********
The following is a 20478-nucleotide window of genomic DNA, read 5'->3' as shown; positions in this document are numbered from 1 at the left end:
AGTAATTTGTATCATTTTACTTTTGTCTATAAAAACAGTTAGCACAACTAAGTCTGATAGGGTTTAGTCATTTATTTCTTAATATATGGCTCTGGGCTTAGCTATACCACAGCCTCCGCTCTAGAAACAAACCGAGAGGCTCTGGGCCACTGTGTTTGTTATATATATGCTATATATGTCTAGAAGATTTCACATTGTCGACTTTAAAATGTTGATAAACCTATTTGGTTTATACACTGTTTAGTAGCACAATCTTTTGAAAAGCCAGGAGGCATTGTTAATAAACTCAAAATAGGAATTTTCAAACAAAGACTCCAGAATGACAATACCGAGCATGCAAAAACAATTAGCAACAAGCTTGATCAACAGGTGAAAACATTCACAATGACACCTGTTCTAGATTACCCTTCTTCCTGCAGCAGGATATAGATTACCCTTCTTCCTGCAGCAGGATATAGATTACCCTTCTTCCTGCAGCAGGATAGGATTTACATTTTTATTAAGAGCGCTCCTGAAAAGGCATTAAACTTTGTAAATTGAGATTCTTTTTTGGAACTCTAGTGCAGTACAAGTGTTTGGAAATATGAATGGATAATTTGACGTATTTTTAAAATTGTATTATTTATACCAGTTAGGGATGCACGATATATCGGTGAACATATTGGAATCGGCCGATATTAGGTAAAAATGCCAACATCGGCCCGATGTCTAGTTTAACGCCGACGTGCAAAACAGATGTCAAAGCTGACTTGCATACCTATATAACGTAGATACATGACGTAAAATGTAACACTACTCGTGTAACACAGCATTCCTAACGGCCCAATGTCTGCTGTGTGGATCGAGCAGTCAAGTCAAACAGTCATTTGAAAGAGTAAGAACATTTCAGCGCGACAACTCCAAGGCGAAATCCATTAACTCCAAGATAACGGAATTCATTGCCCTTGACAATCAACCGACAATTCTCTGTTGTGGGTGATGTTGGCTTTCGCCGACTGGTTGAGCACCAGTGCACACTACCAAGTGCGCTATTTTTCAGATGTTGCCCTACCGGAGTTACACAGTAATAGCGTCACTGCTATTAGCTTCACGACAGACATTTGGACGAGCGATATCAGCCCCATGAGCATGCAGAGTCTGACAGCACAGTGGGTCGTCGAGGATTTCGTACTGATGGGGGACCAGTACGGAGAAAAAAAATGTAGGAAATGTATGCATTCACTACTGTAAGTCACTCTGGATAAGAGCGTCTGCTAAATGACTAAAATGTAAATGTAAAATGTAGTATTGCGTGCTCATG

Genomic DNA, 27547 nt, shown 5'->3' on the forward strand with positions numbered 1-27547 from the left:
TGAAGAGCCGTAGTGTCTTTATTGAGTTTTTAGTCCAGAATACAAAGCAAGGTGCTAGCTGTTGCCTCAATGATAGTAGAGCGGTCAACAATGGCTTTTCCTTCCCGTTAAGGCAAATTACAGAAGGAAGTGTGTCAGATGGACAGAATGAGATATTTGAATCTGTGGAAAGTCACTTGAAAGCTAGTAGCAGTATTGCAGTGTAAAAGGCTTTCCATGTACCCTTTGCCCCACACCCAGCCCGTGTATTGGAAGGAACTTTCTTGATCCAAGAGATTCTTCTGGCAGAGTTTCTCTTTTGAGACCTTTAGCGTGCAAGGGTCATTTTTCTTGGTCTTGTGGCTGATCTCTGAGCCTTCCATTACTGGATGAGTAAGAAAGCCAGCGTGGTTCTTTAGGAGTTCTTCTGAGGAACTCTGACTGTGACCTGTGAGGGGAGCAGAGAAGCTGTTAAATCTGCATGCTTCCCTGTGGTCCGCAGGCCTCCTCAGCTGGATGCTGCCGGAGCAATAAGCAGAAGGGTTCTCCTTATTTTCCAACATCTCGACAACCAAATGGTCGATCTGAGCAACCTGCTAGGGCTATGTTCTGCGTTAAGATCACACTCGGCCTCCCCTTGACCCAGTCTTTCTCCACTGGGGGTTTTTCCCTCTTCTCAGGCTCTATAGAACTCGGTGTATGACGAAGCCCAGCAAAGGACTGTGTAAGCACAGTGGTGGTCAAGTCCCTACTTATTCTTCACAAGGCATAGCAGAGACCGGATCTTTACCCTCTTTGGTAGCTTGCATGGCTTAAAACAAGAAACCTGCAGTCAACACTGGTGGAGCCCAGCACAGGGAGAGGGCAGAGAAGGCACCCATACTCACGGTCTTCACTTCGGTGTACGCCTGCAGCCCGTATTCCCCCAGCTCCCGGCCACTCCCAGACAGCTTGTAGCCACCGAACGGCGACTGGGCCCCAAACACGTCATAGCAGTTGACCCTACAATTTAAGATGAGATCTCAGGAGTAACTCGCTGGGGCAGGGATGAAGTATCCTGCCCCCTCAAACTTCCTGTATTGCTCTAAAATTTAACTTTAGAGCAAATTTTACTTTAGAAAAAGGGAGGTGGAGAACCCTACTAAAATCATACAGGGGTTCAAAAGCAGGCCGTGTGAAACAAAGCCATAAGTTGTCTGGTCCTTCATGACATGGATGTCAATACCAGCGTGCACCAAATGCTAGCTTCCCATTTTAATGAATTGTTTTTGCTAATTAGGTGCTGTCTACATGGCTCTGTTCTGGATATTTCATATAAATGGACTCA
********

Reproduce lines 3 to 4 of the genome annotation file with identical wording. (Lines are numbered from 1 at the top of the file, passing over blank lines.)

Genomic DNA, 27547 nt, shown 5'->3' on the forward strand with positions numbered 1-27547 from the left:
TGAAGAGCCGTAGTGTCTTTATTGAGTTTTTAGTCCAGAATACAAAGCAAGGTGCTAGCTGTTGCCTCAATGATAGTAGAGCGGTCAACAATGGCTTTTCCTTCCCGTTAAGGCAAATTACAGAAGGAAGTGTGTCAGATGGACAGAATGAGATATTTGAATCTGTGGAAAGTCACTTGAAAGCTAGTAGCAGTATTGCAGTGTAAAAGGCTTTCCATGTACCCTTTGCCCCACACCCAGCCCGTGTATTGGAAGGAACTTTCTTGATCCAAGAGATTCTTCTGGCAGAGTTTCTCTTTTGAGACCTTTAGCGTGCAAGGGTCATTTTTCTTGGTCTTGTGGCTGATCTCTGAGCCTTCCATTACTGGATGAGTAAGAAAGCCAGCGTGGTTCTTTAGGAGTTCTTCTGAGGAACTCTGACTGTGACCTGTGAGGGGAGCAGAGAAGCTGTTAAATCTGCATGCTTCCCTGTGGTCCGCAGGCCTCCTCAGCTGGATGCTGCCGGAGCAATAAGCAGAAGGGTTCTCCTTATTTTCCAACATCTCGACAACCAAATGGTCGATCTGAGCAACCTGCTAGGGCTATGTTCTGCGTTAAGATCACACTCGGCCTCCCCTTGACCCAGTCTTTCTCCACTGGGGGTTTTTCCCTCTTCTCAGGCTCTATAGAACTCGGTGTATGACGAAGCCCAGCAAAGGACTGTGTAAGCACAGTGGTGGTCAAGTCCCTACTTATTCTTCACAAGGCATAGCAGAGACCGGATCTTTACCCTCTTTGGTAGCTTGCATGGCTTAAAACAAGAAACCTGCAGTCAACACTGGTGGAGCCCAGCACAGGGAGAGGGCAGAGAAGGCACCCATACTCACGGTCTTCACTTCGGTGTACGCCTGCAGCCCGTATTCCCCCAGCTCCCGGCCACTCCCAGACAGCTTGTAGCCACCGAACGGCGACTGGGCCCCAAACACGTCATAGCAGTTGACCCTACAATTTAAGATGAGATCTCAGGAGTAACTCGCTGGGGCAGGGATGAAGTATCCTGCCCCCTCAAACTTCCTGTATTGCTCTAAAATTTAACTTTAGAGCAAATTTTACTTTAGAAAAAGGGAGGTGGAGAACCCTACTAAAATCATACAGGGGTTCAAAAGCAGGCCGTGTGAAACAAAGCCATAAGTTGTCTGGTCCTTCATGACATGGATGTCAATACCAGCGTGCACCAAATGCTAGCTTCCCATTTTAATGAATTGTTTTTGCTAATTAGGTGCTGTCTACATGGCTCTGTTCTGGATATTTCATATAAATGGACTCA